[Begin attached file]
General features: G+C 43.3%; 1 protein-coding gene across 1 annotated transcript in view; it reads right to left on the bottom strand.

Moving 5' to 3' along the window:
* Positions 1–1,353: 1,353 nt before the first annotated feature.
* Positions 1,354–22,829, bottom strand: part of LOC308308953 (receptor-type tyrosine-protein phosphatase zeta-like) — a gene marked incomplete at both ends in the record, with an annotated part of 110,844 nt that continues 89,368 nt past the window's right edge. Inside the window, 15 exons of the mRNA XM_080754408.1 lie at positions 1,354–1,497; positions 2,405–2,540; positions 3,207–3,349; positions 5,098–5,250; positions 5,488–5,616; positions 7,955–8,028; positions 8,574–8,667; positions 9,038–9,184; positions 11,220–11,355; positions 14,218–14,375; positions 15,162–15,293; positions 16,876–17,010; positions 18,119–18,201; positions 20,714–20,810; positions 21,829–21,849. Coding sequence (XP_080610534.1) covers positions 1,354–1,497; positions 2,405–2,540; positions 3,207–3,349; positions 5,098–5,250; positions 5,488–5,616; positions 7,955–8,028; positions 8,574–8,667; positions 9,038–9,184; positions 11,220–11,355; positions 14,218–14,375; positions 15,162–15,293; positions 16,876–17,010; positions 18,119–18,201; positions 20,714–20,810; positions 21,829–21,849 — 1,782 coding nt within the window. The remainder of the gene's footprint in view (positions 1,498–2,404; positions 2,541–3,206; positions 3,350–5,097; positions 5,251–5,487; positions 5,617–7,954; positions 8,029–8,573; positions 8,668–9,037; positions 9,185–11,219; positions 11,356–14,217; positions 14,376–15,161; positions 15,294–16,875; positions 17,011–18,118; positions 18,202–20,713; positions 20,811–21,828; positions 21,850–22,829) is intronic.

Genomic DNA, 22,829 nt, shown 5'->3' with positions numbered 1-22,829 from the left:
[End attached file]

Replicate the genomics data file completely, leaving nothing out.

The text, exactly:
General features: G+C 43.3%; 1 protein-coding gene across 1 annotated transcript in view; it reads right to left on the bottom strand.

Moving 5' to 3' along the window:
* Positions 1–1,353: 1,353 nt before the first annotated feature.
* Positions 1,354–22,829, bottom strand: part of LOC308308953 (receptor-type tyrosine-protein phosphatase zeta-like) — a gene marked incomplete at both ends in the record, with an annotated part of 110,844 nt that continues 89,368 nt past the window's right edge. Inside the window, 15 exons of the mRNA XM_080754408.1 lie at positions 1,354–1,497; positions 2,405–2,540; positions 3,207–3,349; positions 5,098–5,250; positions 5,488–5,616; positions 7,955–8,028; positions 8,574–8,667; positions 9,038–9,184; positions 11,220–11,355; positions 14,218–14,375; positions 15,162–15,293; positions 16,876–17,010; positions 18,119–18,201; positions 20,714–20,810; positions 21,829–21,849. Coding sequence (XP_080610534.1) covers positions 1,354–1,497; positions 2,405–2,540; positions 3,207–3,349; positions 5,098–5,250; positions 5,488–5,616; positions 7,955–8,028; positions 8,574–8,667; positions 9,038–9,184; positions 11,220–11,355; positions 14,218–14,375; positions 15,162–15,293; positions 16,876–17,010; positions 18,119–18,201; positions 20,714–20,810; positions 21,829–21,849 — 1,782 coding nt within the window. The remainder of the gene's footprint in view (positions 1,498–2,404; positions 2,541–3,206; positions 3,350–5,097; positions 5,251–5,487; positions 5,617–7,954; positions 8,029–8,573; positions 8,668–9,037; positions 9,185–11,219; positions 11,356–14,217; positions 14,376–15,161; positions 15,294–16,875; positions 17,011–18,118; positions 18,202–20,713; positions 20,811–21,828; positions 21,850–22,829) is intronic.

Genomic DNA, 22,829 nt, shown 5'->3' with positions numbered 1-22,829 from the left: